THE DVD -
You know, I'm really starting to sound like a broken record here. Yet again we get nearly pristine picture and sound. Apparently episode one suffered from looking soft, grainy and overall in poor condition (2,000 scratches in this episode alone were cleaned up), and episode three and four suffered from overall picture instability. The end result of all this effort? The Aztecs looks downright amazing, like it was shot yesterday.
Even better, this is the first release to receive the VidFire treatment - a long and complicated process that restores the video look to film recordings. While it may use big words to explain itself, the end result is utterly gorgeous.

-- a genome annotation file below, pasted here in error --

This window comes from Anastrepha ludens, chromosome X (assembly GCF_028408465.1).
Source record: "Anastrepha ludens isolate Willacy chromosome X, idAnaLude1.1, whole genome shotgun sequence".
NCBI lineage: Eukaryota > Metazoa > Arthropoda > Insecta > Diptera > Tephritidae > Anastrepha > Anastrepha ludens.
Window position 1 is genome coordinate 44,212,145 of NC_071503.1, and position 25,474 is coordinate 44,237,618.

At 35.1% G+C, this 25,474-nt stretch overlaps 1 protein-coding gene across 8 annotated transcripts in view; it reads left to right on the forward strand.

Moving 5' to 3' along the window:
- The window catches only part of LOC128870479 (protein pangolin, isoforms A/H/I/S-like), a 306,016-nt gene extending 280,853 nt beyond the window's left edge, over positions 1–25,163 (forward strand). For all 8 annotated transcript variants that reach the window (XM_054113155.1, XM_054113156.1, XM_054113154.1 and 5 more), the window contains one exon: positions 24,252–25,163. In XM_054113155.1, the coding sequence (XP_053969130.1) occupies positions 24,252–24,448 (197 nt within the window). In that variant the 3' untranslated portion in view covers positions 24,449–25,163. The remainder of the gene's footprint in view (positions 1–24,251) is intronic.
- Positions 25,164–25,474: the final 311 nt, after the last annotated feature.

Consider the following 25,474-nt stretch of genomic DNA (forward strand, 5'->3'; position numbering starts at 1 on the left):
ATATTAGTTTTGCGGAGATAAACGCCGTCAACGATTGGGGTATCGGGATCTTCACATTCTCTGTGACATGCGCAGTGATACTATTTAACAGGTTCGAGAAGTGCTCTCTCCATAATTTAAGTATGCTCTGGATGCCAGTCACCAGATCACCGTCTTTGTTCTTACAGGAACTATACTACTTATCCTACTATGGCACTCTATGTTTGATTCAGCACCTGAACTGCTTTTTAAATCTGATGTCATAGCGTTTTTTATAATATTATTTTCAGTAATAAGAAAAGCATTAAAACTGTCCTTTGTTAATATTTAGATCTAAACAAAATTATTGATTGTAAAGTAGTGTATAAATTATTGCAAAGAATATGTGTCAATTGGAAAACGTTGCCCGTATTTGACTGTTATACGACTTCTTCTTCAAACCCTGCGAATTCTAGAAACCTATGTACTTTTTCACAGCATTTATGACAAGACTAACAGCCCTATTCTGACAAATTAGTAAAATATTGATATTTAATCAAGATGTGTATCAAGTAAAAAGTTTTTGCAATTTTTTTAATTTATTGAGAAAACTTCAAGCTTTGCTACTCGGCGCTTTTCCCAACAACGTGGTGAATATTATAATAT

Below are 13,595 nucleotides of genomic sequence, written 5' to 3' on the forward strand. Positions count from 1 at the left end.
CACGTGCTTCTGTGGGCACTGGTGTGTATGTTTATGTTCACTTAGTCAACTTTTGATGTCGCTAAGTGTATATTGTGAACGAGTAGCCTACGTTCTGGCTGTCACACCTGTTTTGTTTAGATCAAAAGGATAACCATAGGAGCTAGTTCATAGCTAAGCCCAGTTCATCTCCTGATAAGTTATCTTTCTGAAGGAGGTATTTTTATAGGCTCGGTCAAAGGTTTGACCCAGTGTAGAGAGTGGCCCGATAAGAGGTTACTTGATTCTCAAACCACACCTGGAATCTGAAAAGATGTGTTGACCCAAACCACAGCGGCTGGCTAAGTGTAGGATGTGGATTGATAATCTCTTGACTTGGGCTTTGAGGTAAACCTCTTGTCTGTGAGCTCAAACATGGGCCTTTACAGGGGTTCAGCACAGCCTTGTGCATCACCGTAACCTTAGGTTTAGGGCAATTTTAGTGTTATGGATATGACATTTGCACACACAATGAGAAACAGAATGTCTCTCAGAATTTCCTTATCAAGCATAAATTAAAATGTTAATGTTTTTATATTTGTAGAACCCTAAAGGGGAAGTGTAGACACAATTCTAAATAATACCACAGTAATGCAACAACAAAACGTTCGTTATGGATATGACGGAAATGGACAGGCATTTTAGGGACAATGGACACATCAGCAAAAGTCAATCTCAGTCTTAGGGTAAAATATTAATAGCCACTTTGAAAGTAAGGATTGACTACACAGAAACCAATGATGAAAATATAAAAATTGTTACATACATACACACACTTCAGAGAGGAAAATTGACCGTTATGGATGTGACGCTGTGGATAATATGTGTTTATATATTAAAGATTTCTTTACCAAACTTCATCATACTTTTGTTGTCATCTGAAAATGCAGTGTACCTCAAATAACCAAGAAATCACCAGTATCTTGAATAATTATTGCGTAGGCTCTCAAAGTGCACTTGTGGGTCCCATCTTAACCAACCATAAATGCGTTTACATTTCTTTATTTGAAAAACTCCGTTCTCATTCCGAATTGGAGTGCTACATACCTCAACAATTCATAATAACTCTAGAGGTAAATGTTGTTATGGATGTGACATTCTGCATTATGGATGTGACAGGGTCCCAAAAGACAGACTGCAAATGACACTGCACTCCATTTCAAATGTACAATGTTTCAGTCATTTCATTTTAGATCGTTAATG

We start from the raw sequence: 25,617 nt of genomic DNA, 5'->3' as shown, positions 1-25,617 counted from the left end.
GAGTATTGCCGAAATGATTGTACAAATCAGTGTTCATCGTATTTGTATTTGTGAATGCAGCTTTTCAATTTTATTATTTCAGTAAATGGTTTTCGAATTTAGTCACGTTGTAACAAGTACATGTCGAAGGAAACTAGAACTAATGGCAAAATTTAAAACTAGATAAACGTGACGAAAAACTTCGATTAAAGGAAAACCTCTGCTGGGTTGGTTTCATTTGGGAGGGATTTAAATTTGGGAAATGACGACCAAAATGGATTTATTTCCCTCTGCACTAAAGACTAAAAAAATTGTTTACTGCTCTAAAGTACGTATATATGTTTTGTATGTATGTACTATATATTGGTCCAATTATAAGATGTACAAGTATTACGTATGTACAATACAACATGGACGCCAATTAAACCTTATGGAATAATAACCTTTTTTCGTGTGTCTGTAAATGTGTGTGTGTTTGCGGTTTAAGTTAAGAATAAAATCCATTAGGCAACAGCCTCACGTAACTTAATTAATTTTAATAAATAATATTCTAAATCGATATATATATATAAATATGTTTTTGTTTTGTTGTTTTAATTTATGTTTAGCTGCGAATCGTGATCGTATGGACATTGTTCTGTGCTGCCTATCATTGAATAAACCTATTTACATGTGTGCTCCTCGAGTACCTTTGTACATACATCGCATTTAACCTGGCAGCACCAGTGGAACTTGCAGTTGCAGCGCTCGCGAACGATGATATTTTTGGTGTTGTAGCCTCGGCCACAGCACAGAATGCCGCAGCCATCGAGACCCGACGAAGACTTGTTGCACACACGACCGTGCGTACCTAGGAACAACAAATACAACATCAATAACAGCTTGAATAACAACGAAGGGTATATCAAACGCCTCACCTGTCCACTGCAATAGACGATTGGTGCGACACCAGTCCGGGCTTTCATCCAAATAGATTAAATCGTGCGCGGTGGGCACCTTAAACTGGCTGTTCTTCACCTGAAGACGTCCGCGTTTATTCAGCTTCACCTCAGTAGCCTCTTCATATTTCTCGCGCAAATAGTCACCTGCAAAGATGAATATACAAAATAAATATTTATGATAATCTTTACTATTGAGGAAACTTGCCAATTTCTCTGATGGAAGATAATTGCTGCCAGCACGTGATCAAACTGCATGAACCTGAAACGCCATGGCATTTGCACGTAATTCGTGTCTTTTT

THE EXTRAS -
We're now enjoying the typical bounty of bonus features that pretty much comes standard with the Doctor Who range these days. We get a short segment from the children's show Blue Peter with an Aztec bent, a documentary with the cast and crew, episode four dubbed with an Arabic soundtrack (cute for a novelty, but not something I listened to all the way through, despite the alternate incidental music), six randomly selected introductory voiceovers by Tlotoxl, Tonila and Ixta (with the actual actors reprising their rolls), a short animated segment about how to make Cocoa hosted by Tlotoxl and Tonila (with Ringham and Randall again), a lively commentary with producer Verity Lambert, Carole Ann Ford and William Russell. We also get another TARDIS-Cam, a photo gallery and the subtitle text production note track.
A very complete package indeed.